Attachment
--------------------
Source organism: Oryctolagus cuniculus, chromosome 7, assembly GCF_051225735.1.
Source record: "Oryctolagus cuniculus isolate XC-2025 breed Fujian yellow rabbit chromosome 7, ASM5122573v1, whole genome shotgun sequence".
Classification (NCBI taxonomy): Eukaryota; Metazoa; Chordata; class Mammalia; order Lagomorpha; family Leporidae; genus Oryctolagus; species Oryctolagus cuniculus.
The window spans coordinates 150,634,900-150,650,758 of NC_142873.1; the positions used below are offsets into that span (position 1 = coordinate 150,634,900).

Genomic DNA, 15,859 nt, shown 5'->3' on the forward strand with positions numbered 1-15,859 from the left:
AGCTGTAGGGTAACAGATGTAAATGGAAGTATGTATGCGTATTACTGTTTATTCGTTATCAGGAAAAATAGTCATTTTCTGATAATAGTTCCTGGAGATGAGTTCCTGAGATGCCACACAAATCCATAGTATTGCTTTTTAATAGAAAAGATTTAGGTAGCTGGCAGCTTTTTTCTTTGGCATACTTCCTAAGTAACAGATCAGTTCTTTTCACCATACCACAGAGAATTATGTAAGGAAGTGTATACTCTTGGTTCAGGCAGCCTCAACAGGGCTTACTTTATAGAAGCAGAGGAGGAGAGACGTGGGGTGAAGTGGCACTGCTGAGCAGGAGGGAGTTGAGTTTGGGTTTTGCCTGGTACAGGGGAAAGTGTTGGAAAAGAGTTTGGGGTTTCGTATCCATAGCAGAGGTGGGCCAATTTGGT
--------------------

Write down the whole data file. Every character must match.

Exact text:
Source organism: Oryctolagus cuniculus, chromosome 7, assembly GCF_051225735.1.
Source record: "Oryctolagus cuniculus isolate XC-2025 breed Fujian yellow rabbit chromosome 7, ASM5122573v1, whole genome shotgun sequence".
Classification (NCBI taxonomy): Eukaryota; Metazoa; Chordata; class Mammalia; order Lagomorpha; family Leporidae; genus Oryctolagus; species Oryctolagus cuniculus.
The window spans coordinates 150,634,900-150,650,758 of NC_142873.1; the positions used below are offsets into that span (position 1 = coordinate 150,634,900).

Genomic DNA, 15,859 nt, shown 5'->3' on the forward strand with positions numbered 1-15,859 from the left:
AGCTGTAGGGTAACAGATGTAAATGGAAGTATGTATGCGTATTACTGTTTATTCGTTATCAGGAAAAATAGTCATTTTCTGATAATAGTTCCTGGAGATGAGTTCCTGAGATGCCACACAAATCCATAGTATTGCTTTTTAATAGAAAAGATTTAGGTAGCTGGCAGCTTTTTTCTTTGGCATACTTCCTAAGTAACAGATCAGTTCTTTTCACCATACCACAGAGAATTATGTAAGGAAGTGTATACTCTTGGTTCAGGCAGCCTCAACAGGGCTTACTTTATAGAAGCAGAGGAGGAGAGACGTGGGGTGAAGTGGCACTGCTGAGCAGGAGGGAGTTGAGTTTGGGTTTTGCCTGGTACAGGGGAAAGTGTTGGAAAAGAGTTTGGGGTTTCGTATCCATAGCAGAGGTGGGCCAATTTGGT